While eating on the trail likely won’t be the most nutritious or well-balanced stretch of days, it’s pretty easy to consume enough calories and nutrients. For breakfast we had oatmeal with nut butter and coffee while lunch and dinner were rehydrated meals. Many of these meals included a grain plus a legume in a tomato-y sauce, perhaps with some veggies. We brought (and ate) loads of snacks such as energy bars, vegan jerky and protein cookies. We also split a little treat every night after dinner. I’m always craving a cool, crunchy salad whenever we’ve been on the trail for awhile!

Water sources on this trail were plentiful. We crossed countless creeks, streams and rivers at which we’d fill up our four 1400 milliliter bottles and pop in chlorine tabs which took four hours to produce safe drinking water.

It’s imperative to stay hydrated and fed on the trail, even if you don’t feel thirsty or hungry. How else will you trek 10-15 miles a day, traversing up and down several thousand feet of elevation with 40 pounds on your back?

For those who have low appetite or nausea issues on the trail, frequent, small snacks and meals are the ticket. If these issues are due to altitude sickness, the only fix is moving down to lower elevation (learned that one the hard way). Also remind yourself that you must eat enough if you’re going to cover the miles you planned to cover in the allotted time frame — a lot of the challenges of the trail are “mind over matter” situations. It’s a good idea to build up to longer backpacking adventures rather than jumping right into a long thru-hike. Training for the trail is like training for a marathon–you need to train with the gear, hydration and food that you intend to use on your longer adventure. Not to mention training your cardiorespiratory system, back and joints!


We reached the trailhead around 1:30 PM. I love that the PCT follows the Timberline Trail for awhile.

We reached the trailhead around 1:30 PM. I love that the PCT follows the Timberline Trail for awhile (me so many times: Cheryl Strayed has been HERE!)


Heading west from the Timberline Lodge (trivia: it served as the exterior for the shots of hotel in Stephen King's The Shining), the trail was mostly dry and the sun mostly HOT.

Heading west from the Timberline Lodge (trivia: it served as the exterior in shots of the hotel in Stephen King’s The Shining). The trail was mostly dry and the sun was HOT.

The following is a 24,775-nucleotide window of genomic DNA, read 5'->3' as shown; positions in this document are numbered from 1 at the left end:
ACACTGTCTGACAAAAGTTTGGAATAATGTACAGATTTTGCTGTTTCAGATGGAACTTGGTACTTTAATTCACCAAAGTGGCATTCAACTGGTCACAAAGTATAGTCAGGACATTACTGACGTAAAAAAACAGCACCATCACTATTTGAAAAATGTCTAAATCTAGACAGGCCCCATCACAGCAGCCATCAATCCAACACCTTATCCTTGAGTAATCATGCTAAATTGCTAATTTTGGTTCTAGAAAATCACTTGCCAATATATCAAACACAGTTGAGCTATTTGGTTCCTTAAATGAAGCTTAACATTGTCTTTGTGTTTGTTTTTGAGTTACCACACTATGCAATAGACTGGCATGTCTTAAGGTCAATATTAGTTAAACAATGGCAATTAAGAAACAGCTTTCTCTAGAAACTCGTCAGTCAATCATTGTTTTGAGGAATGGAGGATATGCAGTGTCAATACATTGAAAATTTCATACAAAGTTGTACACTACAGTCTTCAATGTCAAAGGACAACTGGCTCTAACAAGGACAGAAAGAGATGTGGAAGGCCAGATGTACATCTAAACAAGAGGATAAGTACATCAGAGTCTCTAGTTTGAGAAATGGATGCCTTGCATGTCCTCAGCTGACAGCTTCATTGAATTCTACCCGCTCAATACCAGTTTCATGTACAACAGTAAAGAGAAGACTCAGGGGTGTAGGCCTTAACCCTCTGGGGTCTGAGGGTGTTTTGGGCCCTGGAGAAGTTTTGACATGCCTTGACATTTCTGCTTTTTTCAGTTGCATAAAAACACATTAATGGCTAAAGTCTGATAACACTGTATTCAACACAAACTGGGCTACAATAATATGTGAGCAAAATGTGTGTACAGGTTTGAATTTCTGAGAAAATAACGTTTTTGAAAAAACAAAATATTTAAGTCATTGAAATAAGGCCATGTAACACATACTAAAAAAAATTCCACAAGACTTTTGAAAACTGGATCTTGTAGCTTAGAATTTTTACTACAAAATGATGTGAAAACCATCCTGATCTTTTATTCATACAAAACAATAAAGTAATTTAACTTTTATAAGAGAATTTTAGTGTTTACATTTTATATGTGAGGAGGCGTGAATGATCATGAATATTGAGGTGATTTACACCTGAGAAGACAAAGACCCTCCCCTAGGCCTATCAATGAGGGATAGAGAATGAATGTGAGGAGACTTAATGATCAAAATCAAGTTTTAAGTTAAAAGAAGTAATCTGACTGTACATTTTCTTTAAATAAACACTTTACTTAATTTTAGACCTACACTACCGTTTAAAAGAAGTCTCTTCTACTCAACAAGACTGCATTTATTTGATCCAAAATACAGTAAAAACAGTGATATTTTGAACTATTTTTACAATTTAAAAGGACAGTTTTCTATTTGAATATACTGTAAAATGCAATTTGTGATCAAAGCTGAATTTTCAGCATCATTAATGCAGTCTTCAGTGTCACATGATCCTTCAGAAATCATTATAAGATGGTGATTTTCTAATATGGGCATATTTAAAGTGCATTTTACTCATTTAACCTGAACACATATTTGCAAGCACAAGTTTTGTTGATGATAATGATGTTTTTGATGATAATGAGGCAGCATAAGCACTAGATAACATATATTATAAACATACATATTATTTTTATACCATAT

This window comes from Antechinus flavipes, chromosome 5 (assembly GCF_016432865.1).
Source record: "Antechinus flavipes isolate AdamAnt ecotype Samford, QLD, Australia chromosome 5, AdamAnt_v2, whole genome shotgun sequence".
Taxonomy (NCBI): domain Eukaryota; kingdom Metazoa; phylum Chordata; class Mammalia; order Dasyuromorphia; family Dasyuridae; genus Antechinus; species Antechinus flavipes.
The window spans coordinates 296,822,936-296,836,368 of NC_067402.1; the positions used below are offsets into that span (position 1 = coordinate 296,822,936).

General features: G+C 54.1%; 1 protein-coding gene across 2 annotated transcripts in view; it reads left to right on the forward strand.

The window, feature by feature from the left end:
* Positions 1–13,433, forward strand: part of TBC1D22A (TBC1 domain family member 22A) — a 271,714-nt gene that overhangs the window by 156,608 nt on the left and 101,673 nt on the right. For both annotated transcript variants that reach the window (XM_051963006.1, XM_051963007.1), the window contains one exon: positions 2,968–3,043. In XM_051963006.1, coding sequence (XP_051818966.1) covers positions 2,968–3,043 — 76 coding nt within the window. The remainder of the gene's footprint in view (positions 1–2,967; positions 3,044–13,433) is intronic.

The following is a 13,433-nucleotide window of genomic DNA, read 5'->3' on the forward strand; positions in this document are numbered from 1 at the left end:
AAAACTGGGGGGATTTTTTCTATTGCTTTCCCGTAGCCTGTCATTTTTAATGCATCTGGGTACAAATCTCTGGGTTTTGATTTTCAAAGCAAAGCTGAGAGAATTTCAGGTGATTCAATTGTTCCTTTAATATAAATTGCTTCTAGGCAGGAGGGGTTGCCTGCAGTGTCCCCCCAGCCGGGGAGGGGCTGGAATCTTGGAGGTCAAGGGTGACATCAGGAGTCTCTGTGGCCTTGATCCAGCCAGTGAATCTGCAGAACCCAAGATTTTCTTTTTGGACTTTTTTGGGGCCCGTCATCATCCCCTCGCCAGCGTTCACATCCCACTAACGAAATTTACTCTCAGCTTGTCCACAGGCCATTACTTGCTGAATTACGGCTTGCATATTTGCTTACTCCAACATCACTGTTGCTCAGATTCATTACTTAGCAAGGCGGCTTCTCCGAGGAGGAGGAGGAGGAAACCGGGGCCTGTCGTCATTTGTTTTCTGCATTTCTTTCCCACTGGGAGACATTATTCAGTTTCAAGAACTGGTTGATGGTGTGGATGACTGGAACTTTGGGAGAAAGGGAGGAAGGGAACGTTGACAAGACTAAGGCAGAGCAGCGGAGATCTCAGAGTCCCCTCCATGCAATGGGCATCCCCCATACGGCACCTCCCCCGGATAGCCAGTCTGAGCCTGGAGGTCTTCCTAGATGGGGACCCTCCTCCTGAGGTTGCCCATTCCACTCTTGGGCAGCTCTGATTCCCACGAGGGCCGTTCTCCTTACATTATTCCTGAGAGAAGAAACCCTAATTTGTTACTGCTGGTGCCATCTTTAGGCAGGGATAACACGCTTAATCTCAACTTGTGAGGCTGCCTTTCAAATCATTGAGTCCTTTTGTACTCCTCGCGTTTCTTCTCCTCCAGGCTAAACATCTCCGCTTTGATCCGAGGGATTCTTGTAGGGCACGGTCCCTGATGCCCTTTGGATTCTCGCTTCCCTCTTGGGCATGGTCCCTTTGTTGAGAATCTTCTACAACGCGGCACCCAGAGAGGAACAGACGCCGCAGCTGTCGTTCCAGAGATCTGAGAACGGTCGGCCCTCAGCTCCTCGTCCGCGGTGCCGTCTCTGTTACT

We hiked 10 miles the first afternoon, which was fairly mild in difficulty, except for the first difficult (terrifying) river crossing at the end of the day.

We hiked 10 miles the first afternoon, which was mild to moderate in difficulty, except for some steep portions of the trail and our first difficult (terrifying) river crossing at the end of the day. Unfortunately I managed to sprain my ankle on the first day — it was sore that night and was killing me the next morning. But when you’ve got 30 more miles to go, what can you do?


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Ah, the wilderness.


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Gorgeous scenery from the southwest side of Mt. Hood


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The trail through Paradise Park was the most strenuous stretch of our first day — steep incline for almost a mile straight — but at least we were surrounded by beautiful flowers!


Dinner = rehydrated bean chili by the fire at the end of a long first day.

Dinner = rehydrated red beans and rice by the fire at the end of a long first day. This was our favorite meal that we ate a couple times (“This is so good, I would eat this at home!”)


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Breakfast on the trail: a rock for a kitchen and a pot of boiling water for oatmeal and coffee (we ground up beans before we left and brought a plastic Hario V60 and natural paper filters for pour overs). Plastic baggie (which was inserted into a larger, odor-proof bag) for leave no trace.